This historic cemetery in the hamlet of Wedgefield is the final resting place of Matthew Singleton, a prosperous farmer who helped settle present-day Sumter County in the mid-eighteenth century. Singleton owned four plantations totaling over 9,000 acres at the time of his death in 1820. The Singleton property holdings increased over the subsequent decades, with Matthew’s son, Richard, amassing more than 12,000 acres at his death in 1852.
The family cemetery seen here was established at Melrose Plantation (pictured below). Part of the former plantation is now Poinsett State Park. According to the book Sketches of Planters, Plantations, and living along the Great Road St Mark’s Parish 1700-2000 by Charles Broadwell, “The third home built by Matthew Singleton is known as Melrose. It was built as a summer residence for the family to escape the fevers of Wateree Swamp. Matthew Singleton’s daughter, who married a Brohun inherited the home and her family named it Melrose Lodge after it became their permanent residence. The home remained in the family until it was sold to the state in the 1930’s. The structure was rented for many years and succumbed to a fire in 1963.”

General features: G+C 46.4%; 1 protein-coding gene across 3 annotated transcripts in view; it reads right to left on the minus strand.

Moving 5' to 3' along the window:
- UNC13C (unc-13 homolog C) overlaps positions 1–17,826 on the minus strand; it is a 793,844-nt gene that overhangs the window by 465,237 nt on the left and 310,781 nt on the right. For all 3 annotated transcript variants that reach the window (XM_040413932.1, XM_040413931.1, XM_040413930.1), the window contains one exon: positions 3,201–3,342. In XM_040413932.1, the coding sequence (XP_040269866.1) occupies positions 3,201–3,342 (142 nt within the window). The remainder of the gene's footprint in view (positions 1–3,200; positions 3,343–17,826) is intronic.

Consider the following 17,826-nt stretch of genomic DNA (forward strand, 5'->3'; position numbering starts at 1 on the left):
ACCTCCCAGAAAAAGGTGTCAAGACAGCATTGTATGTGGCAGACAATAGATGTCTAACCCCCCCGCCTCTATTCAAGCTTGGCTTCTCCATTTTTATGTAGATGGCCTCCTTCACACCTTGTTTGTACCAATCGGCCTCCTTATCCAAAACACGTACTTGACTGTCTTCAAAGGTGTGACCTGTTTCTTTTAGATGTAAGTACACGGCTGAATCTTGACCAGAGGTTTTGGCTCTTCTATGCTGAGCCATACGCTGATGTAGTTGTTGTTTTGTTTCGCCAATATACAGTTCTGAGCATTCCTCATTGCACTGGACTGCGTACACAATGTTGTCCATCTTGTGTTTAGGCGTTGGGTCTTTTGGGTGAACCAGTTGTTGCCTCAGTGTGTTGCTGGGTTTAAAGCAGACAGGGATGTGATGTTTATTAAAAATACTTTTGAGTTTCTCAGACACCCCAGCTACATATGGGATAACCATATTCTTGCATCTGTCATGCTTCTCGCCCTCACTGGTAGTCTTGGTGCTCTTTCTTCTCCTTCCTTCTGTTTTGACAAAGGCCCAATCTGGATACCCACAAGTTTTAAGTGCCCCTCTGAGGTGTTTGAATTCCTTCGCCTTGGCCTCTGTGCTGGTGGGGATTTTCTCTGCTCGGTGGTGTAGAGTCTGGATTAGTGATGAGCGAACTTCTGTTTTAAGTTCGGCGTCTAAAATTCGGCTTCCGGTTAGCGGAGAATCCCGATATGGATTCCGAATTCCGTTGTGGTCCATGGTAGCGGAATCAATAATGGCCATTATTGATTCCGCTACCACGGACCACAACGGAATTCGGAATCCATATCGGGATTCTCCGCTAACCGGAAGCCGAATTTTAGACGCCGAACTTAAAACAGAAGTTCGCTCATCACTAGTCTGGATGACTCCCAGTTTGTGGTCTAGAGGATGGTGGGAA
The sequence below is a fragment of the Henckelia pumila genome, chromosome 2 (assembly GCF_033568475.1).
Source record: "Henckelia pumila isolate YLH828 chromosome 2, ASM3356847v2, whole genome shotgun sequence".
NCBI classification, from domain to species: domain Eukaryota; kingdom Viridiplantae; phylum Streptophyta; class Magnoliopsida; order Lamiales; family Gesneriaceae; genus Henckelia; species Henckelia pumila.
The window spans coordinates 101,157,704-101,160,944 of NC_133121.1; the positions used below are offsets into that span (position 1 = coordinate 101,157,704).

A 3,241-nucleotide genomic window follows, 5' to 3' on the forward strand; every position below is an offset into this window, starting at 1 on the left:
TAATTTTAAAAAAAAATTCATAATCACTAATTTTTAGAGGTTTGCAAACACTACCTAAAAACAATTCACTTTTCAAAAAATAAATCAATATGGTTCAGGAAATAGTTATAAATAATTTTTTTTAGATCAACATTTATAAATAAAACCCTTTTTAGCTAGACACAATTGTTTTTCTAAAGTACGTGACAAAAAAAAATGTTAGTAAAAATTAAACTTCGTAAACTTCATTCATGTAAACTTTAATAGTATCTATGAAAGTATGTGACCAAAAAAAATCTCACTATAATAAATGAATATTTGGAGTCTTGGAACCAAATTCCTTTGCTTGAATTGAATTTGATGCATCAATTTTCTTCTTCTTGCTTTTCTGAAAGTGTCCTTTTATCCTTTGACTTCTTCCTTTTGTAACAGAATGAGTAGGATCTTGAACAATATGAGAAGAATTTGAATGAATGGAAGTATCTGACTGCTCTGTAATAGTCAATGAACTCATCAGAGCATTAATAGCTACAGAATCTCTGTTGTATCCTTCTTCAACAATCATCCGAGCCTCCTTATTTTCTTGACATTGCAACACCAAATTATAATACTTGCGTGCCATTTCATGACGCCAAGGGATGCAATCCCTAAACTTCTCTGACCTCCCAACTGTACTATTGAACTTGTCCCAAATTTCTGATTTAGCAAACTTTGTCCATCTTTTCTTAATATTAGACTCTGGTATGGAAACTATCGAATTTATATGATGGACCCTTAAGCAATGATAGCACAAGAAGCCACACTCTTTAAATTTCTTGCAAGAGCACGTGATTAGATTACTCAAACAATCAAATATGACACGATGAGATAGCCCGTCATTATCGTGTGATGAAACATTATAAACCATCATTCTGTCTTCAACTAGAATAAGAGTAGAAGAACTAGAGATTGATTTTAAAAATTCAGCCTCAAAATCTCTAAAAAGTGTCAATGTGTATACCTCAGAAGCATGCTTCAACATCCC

Several prominent South Carolinians are interred within the Singleton family cemetery, including George McDuffie, husband of Richard Singleton’s daughter, Mary Rebecca. McDuffie served as Governor of South Carolina from 1834 through 1836.
The Singleton Cemetery is listed in the National Register:
Singleton’s Graveyard was the family cemetery of one of the most prominent families in the Sumter area during the late eighteenth and nineteenth centuries. Many of the 43 known graves are of Matthew Singleton’s descendants, dating from 1796 to 1944. The Singleton family amasses fortunes in land and built large neighboring plantations. As these plantations were self-contained entities, a family graveyard was established at Melrose. This plantation has long disappeared. Singleton’s Graveyard remains not only as they physical evidence of a prosperous and influential family in the Sumter area, but as evidence of a cultural pattern practiced on plantations throughout the South. Statesman George McDuffie (1790-1851) is also buried in the graveyard.